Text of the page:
In an effort to justify its policies surrounding data service throttling for subscribers with unlimited smartphone data plans, AT&T on Tuesday issued a brief report regarding data usage on its nationwide wireless network. Senior EVP of AT&T technology and network operations John Donovan wrote on a company blog that data traffic on AT&T’s network has grown a staggering 20,000% over the past five years. Usage has doubled between 2010 and 2011 according to the executive, due in large part to the proliferation of smartphones. AT&T sold more smartphones in the fourth quarter of 2011 than in any other quarter in its history. And because its smartphone subscribers use so much data, AT&T seems to suggest it has no choice but to put measures such as data throttling in place. Read on for more.
“The growth is now driven primarily by smartphones,” the executive wrote on AT&T’s Innovation Space blog. “Add to that new customer additions and the continuing trend of upgrades from feature phones to smartphones, and you have a wireless data tsunami.”
While Donovan did not specifically address the recent resurgence of complaints surrounding AT&T’s throttling of unlimited data users, the timing of his blog post is no coincidence. AT&T’s questionable policy regarding unlimited data plans was brought back into the spotlight recently following a new wave of subscriber complaints. While AT&T currently offers a tiered 3GB smartphone data plan for $30 per month, unlimited data plan holders paying the same amount are often seeing their data speeds throttled — or slowed significantly in an effort to reduce network strain — after using less than 2GB of data in a single billing period.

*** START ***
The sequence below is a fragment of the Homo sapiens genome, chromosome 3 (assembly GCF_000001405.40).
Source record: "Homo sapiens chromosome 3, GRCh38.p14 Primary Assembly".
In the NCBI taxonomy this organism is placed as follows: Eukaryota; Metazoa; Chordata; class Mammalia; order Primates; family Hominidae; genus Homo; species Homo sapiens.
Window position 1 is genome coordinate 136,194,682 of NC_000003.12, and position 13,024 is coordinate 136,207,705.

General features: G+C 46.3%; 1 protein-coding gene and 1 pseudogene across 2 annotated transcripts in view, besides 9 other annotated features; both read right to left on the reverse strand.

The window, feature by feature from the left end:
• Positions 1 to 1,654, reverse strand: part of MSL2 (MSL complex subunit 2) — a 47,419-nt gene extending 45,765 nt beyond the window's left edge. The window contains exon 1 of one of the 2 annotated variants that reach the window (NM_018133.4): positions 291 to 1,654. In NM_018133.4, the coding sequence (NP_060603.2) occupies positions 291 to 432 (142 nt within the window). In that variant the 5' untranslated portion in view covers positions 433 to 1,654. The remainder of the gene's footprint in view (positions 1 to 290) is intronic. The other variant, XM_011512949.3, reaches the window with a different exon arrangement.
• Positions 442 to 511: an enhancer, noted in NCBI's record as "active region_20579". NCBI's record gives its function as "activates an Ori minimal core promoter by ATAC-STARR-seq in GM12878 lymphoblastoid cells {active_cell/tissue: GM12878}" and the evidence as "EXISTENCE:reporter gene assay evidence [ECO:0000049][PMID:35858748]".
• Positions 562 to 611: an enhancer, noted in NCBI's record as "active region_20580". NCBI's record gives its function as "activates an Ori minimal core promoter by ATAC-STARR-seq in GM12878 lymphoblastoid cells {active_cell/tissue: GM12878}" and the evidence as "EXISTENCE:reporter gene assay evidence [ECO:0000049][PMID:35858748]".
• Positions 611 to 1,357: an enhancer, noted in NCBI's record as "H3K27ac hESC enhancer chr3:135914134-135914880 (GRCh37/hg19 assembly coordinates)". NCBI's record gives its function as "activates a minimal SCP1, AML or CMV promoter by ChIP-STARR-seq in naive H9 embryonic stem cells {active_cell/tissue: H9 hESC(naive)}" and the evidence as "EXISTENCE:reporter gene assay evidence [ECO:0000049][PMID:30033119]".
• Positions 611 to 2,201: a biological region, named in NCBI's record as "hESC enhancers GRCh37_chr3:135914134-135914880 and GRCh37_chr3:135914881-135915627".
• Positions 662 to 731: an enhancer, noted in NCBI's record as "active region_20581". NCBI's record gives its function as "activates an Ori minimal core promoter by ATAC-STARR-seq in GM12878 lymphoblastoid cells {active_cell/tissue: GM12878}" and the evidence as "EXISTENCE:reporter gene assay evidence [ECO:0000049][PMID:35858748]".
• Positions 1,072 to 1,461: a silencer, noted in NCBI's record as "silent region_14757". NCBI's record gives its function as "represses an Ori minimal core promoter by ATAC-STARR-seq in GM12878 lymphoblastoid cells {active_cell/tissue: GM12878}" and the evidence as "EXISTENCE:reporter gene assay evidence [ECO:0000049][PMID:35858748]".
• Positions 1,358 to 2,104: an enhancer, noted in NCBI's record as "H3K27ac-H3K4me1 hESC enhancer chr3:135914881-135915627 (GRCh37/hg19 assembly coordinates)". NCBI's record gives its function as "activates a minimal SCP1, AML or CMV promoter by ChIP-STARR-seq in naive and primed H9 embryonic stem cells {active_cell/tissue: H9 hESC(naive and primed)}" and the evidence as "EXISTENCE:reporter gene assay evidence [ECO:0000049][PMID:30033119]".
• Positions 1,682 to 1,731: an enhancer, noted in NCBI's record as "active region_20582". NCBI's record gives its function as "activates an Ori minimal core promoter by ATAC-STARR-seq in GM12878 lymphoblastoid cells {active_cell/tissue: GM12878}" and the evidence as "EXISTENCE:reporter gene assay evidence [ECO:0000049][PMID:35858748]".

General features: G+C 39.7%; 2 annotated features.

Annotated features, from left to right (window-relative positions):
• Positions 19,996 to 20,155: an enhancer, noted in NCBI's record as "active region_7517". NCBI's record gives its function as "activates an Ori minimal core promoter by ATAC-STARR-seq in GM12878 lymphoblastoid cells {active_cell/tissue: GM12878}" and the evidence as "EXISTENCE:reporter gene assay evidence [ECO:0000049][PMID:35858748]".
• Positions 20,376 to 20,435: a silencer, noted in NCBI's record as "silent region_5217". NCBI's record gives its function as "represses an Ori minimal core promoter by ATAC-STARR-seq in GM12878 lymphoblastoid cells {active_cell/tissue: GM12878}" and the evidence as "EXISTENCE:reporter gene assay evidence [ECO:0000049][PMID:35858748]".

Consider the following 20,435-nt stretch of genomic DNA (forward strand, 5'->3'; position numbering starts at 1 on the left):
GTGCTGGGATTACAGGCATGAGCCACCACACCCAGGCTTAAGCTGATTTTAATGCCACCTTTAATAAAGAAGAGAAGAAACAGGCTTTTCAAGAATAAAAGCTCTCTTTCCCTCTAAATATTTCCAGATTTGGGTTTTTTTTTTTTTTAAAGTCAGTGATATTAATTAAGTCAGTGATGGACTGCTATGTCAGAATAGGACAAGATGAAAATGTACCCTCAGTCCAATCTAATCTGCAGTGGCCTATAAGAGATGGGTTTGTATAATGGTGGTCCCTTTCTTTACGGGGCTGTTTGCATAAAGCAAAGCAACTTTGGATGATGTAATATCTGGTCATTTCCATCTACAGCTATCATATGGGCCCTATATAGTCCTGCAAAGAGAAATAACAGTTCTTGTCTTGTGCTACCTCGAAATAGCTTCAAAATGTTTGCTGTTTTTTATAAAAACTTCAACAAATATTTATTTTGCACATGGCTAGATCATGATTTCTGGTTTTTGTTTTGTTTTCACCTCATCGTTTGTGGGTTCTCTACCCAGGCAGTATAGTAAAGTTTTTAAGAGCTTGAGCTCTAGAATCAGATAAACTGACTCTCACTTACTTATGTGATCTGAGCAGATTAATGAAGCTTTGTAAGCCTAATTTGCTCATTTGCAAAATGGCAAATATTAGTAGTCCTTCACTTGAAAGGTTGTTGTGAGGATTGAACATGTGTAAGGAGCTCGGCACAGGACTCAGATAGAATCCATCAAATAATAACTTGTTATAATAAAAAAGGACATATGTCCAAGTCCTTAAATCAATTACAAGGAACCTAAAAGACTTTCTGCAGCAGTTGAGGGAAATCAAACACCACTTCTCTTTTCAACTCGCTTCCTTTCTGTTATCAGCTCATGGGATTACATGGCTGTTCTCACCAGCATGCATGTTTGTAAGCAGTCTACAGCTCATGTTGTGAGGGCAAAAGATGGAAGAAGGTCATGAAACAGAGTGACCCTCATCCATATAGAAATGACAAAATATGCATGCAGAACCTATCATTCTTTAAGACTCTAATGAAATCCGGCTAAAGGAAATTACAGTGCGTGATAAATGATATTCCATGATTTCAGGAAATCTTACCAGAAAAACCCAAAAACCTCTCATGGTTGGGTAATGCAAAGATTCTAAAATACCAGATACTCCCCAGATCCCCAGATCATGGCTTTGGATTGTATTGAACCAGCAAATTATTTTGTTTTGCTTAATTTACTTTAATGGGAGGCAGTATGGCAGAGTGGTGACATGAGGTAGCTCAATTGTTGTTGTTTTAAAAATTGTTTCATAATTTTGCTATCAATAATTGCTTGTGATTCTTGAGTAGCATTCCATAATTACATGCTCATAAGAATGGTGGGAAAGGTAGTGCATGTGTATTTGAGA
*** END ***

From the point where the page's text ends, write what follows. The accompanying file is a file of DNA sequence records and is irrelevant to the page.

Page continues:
Donovan offers no real solution, however he does stress AT&T’s continued investment in its network. “AT&T has invested more than $95 billion in its wireless and wireline networks over the past five years,” Donovan wrote. “In 2011, we invested $20 billion in our networks, and completed more than 150,000 wireless network improvements. And we expect to invest about $20 billion again in 2012 with a focus on wireless, including more 4G LTE deployment, the roll-out of distributed antenna systems in key venues across the U.S. and adding even more AT&T Wi-Fi Hot Spots to the nation’s largest Wi-Fi network.”
AT&T’s plan to address network issues by acquiring T-Mobile USA from Deutsche Telecom for $39 billion was canceled late last year after the United States Justice Department sued to block the deal.